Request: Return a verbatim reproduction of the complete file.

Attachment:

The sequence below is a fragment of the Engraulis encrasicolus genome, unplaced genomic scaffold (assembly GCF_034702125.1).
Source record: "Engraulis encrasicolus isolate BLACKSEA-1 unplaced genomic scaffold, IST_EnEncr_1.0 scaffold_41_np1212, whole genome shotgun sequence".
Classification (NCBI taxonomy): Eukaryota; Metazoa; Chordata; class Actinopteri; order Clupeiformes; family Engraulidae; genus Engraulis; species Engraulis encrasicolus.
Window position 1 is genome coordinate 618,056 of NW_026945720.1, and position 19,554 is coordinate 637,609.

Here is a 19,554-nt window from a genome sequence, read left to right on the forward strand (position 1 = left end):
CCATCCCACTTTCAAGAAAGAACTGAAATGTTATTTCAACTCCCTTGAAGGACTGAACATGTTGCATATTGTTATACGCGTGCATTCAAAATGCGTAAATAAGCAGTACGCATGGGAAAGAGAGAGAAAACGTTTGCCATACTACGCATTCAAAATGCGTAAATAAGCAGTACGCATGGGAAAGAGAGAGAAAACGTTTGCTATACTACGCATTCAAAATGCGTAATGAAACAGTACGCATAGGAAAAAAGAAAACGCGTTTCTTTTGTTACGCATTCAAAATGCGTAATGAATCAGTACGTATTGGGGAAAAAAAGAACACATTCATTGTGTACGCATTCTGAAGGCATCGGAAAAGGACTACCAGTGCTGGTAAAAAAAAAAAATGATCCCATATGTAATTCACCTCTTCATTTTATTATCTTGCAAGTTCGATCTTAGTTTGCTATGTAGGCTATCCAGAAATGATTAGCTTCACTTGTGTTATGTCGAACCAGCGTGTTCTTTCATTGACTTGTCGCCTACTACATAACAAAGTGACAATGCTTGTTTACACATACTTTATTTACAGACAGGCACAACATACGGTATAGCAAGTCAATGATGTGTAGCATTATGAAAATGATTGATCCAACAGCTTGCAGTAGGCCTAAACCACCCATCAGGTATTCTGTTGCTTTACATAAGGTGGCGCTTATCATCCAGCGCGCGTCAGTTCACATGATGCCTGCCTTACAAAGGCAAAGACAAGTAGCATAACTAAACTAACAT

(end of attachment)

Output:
The sequence below is a fragment of the Engraulis encrasicolus genome, unplaced genomic scaffold (assembly GCF_034702125.1).
Source record: "Engraulis encrasicolus isolate BLACKSEA-1 unplaced genomic scaffold, IST_EnEncr_1.0 scaffold_41_np1212, whole genome shotgun sequence".
Classification (NCBI taxonomy): Eukaryota; Metazoa; Chordata; class Actinopteri; order Clupeiformes; family Engraulidae; genus Engraulis; species Engraulis encrasicolus.
Window position 1 is genome coordinate 618,056 of NW_026945720.1, and position 19,554 is coordinate 637,609.

Here is a 19,554-nt window from a genome sequence, read left to right on the forward strand (position 1 = left end):
CCATCCCACTTTCAAGAAAGAACTGAAATGTTATTTCAACTCCCTTGAAGGACTGAACATGTTGCATATTGTTATACGCGTGCATTCAAAATGCGTAAATAAGCAGTACGCATGGGAAAGAGAGAGAAAACGTTTGCCATACTACGCATTCAAAATGCGTAAATAAGCAGTACGCATGGGAAAGAGAGAGAAAACGTTTGCTATACTACGCATTCAAAATGCGTAATGAAACAGTACGCATAGGAAAAAAGAAAACGCGTTTCTTTTGTTACGCATTCAAAATGCGTAATGAATCAGTACGTATTGGGGAAAAAAAGAACACATTCATTGTGTACGCATTCTGAAGGCATCGGAAAAGGACTACCAGTGCTGGTAAAAAAAAAAAATGATCCCATATGTAATTCACCTCTTCATTTTATTATCTTGCAAGTTCGATCTTAGTTTGCTATGTAGGCTATCCAGAAATGATTAGCTTCACTTGTGTTATGTCGAACCAGCGTGTTCTTTCATTGACTTGTCGCCTACTACATAACAAAGTGACAATGCTTGTTTACACATACTTTATTTACAGACAGGCACAACATACGGTATAGCAAGTCAATGATGTGTAGCATTATGAAAATGATTGATCCAACAGCTTGCAGTAGGCCTAAACCACCCATCAGGTATTCTGTTGCTTTACATAAGGTGGCGCTTATCATCCAGCGCGCGTCAGTTCACATGATGCCTGCCTTACAAAGGCAAAGACAAGTAGCATAACTAAACTAACAT